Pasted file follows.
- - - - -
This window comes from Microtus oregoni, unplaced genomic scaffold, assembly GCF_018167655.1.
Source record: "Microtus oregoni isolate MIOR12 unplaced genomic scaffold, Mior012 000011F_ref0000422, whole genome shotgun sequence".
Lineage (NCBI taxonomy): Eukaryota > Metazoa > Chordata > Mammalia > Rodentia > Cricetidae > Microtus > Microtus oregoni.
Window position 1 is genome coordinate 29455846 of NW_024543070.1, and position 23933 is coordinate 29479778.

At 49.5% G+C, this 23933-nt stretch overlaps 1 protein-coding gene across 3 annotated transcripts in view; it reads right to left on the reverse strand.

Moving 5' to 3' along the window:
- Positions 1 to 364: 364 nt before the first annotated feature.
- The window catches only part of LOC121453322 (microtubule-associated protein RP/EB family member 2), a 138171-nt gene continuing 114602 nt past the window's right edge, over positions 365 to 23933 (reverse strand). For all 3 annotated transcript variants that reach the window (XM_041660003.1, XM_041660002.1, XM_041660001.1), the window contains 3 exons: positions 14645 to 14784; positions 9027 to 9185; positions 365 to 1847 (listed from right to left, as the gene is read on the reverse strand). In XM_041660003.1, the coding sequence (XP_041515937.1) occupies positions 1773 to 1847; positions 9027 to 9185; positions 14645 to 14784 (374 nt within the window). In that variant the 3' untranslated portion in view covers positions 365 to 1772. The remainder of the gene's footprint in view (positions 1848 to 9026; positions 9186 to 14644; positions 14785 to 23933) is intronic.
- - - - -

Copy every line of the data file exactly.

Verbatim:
This window comes from Microtus oregoni, unplaced genomic scaffold, assembly GCF_018167655.1.
Source record: "Microtus oregoni isolate MIOR12 unplaced genomic scaffold, Mior012 000011F_ref0000422, whole genome shotgun sequence".
Lineage (NCBI taxonomy): Eukaryota > Metazoa > Chordata > Mammalia > Rodentia > Cricetidae > Microtus > Microtus oregoni.
Window position 1 is genome coordinate 29455846 of NW_024543070.1, and position 23933 is coordinate 29479778.

At 49.5% G+C, this 23933-nt stretch overlaps 1 protein-coding gene across 3 annotated transcripts in view; it reads right to left on the reverse strand.

Moving 5' to 3' along the window:
- Positions 1 to 364: 364 nt before the first annotated feature.
- The window catches only part of LOC121453322 (microtubule-associated protein RP/EB family member 2), a 138171-nt gene continuing 114602 nt past the window's right edge, over positions 365 to 23933 (reverse strand). For all 3 annotated transcript variants that reach the window (XM_041660003.1, XM_041660002.1, XM_041660001.1), the window contains 3 exons: positions 14645 to 14784; positions 9027 to 9185; positions 365 to 1847 (listed from right to left, as the gene is read on the reverse strand). In XM_041660003.1, the coding sequence (XP_041515937.1) occupies positions 1773 to 1847; positions 9027 to 9185; positions 14645 to 14784 (374 nt within the window). In that variant the 3' untranslated portion in view covers positions 365 to 1772. The remainder of the gene's footprint in view (positions 1848 to 9026; positions 9186 to 14644; positions 14785 to 23933) is intronic.